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Ch 20. Internet Protocol (IP)

Ch 20. Internet Protocol (IP). 20.1 Internetworking. PHY and data link layers operate “locally”. Need Routing. Network layer is responsible for host-to-host delivery and packets routing. Internetworking in the Internet. Functionality of network layer C reate a packet from data

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Ch 20. Internet Protocol (IP)

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  1. Ch 20. Internet Protocol (IP)

  2. 20.1 Internetworking • PHY and data link layers operate “locally”

  3. Need Routing • Network layer is responsible for host-to-host delivery and packets routing

  4. Internetworking in the Internet • Functionality of network layer • Create a packet from data • Add logical addresses of the source and destination • Check routing table to find the interface that the packet should go • If the packet is too large, it is fragmented • Internet as a Connectionless Network • Connection-oriented service. Packets sent on the same path in sequential order. Connection is terminated at the end of transmission. • Connectionless service. Path can be different for each packet.

  5. 20.2 IPv4 • The Internet • Is a packet-switched network, in particular, a datagram network • Provides a connectionless service • Best-effort service • No retransmission for error control • No flow control • No guarantee of packet delivery

  6. IPv4 Datagram Format Time to live is the maximum number of hops. Needed because routing table can become corrupted. Max total length is 65535, fragmentation might be need Length of data = total length – header length

  7. Examples • In an IPv4 packet, the value of HLEN is 1000 in binary. How many bytes of options are being carried by this packet? • The HLEN value is 8, which means the total number of bytes in the header is 8 x 4, 32 byes. The first 20 bytes are the base header, the next 12 are the options. • In an IPv4 packet, the value of HLEN is 5, and the value of the total length field is 0x0028. How many bytes of data are being carried by this packet? • The HLEN value is 5, which means the total number of bytes in the header is 5 x 4, or 20 bytes (no options). The total length is 40 bytes, which means the packet is carrying 20 bytes of data (40 -20)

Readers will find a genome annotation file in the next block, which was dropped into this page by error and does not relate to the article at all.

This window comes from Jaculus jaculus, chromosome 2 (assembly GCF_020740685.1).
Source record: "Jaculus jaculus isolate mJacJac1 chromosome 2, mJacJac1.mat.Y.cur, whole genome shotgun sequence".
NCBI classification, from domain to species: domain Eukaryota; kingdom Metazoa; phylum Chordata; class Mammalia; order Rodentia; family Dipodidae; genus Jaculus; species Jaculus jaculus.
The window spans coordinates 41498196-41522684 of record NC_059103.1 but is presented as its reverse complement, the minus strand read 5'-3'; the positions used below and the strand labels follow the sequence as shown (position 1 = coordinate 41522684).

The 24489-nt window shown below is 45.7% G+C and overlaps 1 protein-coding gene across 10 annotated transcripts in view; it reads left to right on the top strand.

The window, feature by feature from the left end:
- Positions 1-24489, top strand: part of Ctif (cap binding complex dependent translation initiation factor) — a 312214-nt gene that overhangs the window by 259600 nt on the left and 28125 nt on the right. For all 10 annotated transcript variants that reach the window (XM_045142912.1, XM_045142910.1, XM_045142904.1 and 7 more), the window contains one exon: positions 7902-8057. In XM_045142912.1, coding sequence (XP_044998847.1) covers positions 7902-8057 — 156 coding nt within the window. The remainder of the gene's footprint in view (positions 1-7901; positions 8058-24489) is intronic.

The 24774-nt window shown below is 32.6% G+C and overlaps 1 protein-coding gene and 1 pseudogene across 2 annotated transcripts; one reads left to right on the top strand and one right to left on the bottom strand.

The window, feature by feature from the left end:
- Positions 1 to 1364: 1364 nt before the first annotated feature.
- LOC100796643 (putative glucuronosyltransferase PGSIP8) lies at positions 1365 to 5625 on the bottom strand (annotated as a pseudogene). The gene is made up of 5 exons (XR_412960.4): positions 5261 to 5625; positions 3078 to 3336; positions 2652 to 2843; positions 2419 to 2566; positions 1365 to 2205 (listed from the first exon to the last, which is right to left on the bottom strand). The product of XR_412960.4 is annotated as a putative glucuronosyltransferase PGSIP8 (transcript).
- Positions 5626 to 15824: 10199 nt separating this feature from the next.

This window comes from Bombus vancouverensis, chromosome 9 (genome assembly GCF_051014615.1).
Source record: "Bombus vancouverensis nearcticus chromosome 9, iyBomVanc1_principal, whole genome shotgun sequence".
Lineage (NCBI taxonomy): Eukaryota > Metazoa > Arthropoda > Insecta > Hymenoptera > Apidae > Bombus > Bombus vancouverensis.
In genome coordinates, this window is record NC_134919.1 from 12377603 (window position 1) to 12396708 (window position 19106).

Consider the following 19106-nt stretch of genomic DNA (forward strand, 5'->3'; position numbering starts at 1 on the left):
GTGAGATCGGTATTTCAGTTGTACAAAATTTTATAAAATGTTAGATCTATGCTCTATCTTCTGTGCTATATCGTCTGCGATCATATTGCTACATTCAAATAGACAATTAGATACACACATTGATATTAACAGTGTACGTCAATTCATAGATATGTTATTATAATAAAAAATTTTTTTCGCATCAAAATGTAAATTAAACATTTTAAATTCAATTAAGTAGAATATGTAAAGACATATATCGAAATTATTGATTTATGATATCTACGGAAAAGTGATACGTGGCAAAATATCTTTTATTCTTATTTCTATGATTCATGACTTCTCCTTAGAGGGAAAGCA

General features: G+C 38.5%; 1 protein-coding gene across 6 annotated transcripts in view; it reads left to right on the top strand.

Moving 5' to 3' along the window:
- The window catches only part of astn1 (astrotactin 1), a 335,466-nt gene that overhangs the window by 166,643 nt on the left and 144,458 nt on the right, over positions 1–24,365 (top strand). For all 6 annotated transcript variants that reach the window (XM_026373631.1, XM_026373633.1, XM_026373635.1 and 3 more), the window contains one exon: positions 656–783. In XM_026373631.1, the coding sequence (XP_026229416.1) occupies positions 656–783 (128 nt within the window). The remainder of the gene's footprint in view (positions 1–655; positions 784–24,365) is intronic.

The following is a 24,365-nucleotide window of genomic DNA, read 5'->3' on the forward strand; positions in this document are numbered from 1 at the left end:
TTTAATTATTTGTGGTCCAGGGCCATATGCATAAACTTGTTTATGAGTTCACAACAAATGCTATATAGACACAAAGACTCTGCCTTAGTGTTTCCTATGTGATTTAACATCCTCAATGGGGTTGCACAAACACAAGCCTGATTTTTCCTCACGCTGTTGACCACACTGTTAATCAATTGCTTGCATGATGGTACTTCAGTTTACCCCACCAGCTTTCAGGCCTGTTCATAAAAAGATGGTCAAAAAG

8. Fragmentation • IPv4 can have a datagram of length up to 65,535 bytes • Each data link layer has its own maximum frame length  Maximum Transfer Unit (MTU) • Fragmentation • To fit in MTU • Most of the IP header is copied • Use identification, flags, offset fields in the header

  9. identification, flags, offset • Identification is a 16 bit field that identifies a datagram. To guarantee uniqueness the IPv4 protocol uses a counter to label the datagrams. When a datagram is fragmented, the value in the identification field is copied to all fragments. • Flags is a 3-bit field. The first bit is reserved. The second bit is called the do not fragment bit. The third bit is called the more fragment bit. If it values i1, it means the datagram is not the last fragment . • Fragmentation offset. This 13-bit field shows the relative position of this fragment with respect to the whole datagram. It is the offset of the data in the original datagram measured in units of 8 bytes.

  10. Example

  11. Checksum • Cover only the header

  12. Options

  13. 20.3 IPv6 • Main issues • Address depletion • Real-time traffic support • Security • Advantages over IPv4 • Larger address space from 128-bit address • Better header format • Support for resource allocation • Support for security • Potential extension and more options

  14. IPv6 Datagram Format

  15. Changes from IPv4

  16. Extension Header

  17. Transition From IPv4 To IPv6 • Three main strategies • Dual stack, tunneling, header translation • Dual stack (at host)

  18. Tunneling • Header translation

  19. Homework • Exercises • 11 • 12 • 13 • 24

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